In recent years, there has been a shortage of school leavers with the skills universities need for a career in computer science. The Confederation of British Industry stated that a quarter of firms who needed STEM qualified staff were having trouble recruiting.


Reports like the Government commissioned Next Gen report stated that this is due to an education system that didn’t understand industry needs. And so in 2012, the Education Secretary scrapped the existing ICT curriculum for new courses of study in computer science.


In 2016, school children in the UK will receive a device called the micro:bit for free. The BBC has already been working closely with hundreds of schools, so you may already know something about it.


The goal of the campaign is to inspire digital creativity in children. The micro:bit is a gadget aimed specifically at absolute beginners, teaching them software and hardware basics, but with interesting features such as LED lights, a compass and accelerometer.


We're already making a difference

Why is the micro:bit gaining attention? The popularity of games like Minecraft and the increasing popularity of hacker spaces shows that there is still an in-built human urge to make things. The resurgence of our personal ability to do this is called the maker movement.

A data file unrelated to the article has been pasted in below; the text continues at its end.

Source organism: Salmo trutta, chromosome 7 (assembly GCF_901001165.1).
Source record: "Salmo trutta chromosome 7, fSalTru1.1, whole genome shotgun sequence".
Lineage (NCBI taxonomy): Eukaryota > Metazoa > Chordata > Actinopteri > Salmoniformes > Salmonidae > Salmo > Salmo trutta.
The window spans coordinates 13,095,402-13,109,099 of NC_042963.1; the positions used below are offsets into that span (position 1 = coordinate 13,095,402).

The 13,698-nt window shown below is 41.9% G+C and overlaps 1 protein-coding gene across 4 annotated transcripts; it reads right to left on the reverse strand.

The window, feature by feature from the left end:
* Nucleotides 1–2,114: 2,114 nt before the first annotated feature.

Intel has been working in this area for a few years. We know kids love getting hands-on in building stuff and naturally gravitate to it – think Lego. With our Galileo programmable electronics board, we're getting students working on The Internet of Things (IoT) projects to develop their skills in electronics and coding.


More powerful than the micro:bit, the Galileo is aimed at students who've developed an interest in making stuff and want to know more. Year 10 and 12 Students from the Writhlington School near Bath have worked with Intel in using Galileo in capturing and analysing live web stream data.


And if they want something with even more potential for experimentation, students can also use the Edison development platform – a more powerful board which can be used for more complex projects.


The maker movement helps, as it encourages children to hack, build and make stuff. And with the availability of devices like the Galileo, Edison, micro:bit and Raspberry Pi, learning to code in a fun way has never been easier.


Why STEM and the Internet of Things matter

This is all feeding into an 'Internet of Things', understanding how things like watches, cars and buildings are getting smart through the connected world.


This stuff can change the world. Kids can get inspired and passionate about STEM subjects which will turn them into the innovators of the future. This starts with you – the teachers.


So are you prepared? Are you getting the help you need to handle IoT devices like the micro:bit and Galileo? Let us know.


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